European officials largely endorsed US President Barack Obama’s call for a reshaping of the Israel-Palestine map by reverting to the borders in place before the Six Day War of 1967.
After the 1967 war, Israel expanded its territory by occupying East Jerusalem, the West Bank and the Gaza Strip.
German Chancellor Angela Merkel also expressed her support of the plan.
I think the proposal of taking the 1967 border and of considering the exchange of territory - considering it and not dogmatically adhering to it - would be a good and manageable path, Merkel told a news conference.
The peace process in the Middle East and the developments in the Arab area are very closely linked.”
Although Germany regards Israel as a strong ally, earlier this year, Merkel urged that Israel agree to Palestinian demands to cease settlement-building in disputed lands.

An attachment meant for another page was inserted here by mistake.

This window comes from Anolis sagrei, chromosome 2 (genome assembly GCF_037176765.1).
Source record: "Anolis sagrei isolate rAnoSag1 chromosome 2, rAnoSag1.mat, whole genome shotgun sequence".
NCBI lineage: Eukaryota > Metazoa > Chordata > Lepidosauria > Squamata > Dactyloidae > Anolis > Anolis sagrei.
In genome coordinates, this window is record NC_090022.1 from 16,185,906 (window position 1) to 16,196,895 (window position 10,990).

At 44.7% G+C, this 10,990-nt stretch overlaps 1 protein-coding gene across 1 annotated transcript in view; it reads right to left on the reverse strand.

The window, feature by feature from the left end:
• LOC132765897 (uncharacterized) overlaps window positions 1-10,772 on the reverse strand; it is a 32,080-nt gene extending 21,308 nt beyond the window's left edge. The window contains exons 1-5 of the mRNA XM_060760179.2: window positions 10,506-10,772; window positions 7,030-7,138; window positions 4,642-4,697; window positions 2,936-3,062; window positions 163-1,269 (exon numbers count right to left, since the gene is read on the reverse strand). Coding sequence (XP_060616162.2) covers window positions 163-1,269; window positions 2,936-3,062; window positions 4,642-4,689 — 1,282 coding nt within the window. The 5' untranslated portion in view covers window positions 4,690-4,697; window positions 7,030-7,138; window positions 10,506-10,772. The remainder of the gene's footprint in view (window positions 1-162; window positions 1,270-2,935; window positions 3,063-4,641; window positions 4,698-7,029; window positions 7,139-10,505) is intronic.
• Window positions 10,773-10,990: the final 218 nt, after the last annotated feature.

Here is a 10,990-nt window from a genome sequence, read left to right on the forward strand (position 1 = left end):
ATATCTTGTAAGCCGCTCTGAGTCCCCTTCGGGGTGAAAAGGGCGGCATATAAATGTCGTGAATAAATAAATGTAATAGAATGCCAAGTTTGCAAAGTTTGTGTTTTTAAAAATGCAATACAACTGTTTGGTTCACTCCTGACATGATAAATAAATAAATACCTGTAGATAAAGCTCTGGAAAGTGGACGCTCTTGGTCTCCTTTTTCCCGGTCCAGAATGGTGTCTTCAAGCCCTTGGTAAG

Similarly, Catherine Ashton, foreign policy chief at the European Union, said she welcomes the important statement delivered by President Obama.
Maja Kocijancic, a spokeswoman for the EU, concurred: We believe [Obama's] actions and objectives find a clear echo in the work the European Union is doing.”
Foreign ministers of Poland, Germany and France also said they agreed with Obama’s idea.
We support [Obama's] courageous message, said Polish Foreign Minister Radoslaw Sikorski.
Barack Obama did what Europe has been trying to convince him to do.
However, Israel Prime Minister Benjamin Netanyahu, who is scheduled to meet with Obama in Washington on Friday, reacted negatively to the border proposal, saying that the US government failed to grasp the realities of the Israeli people.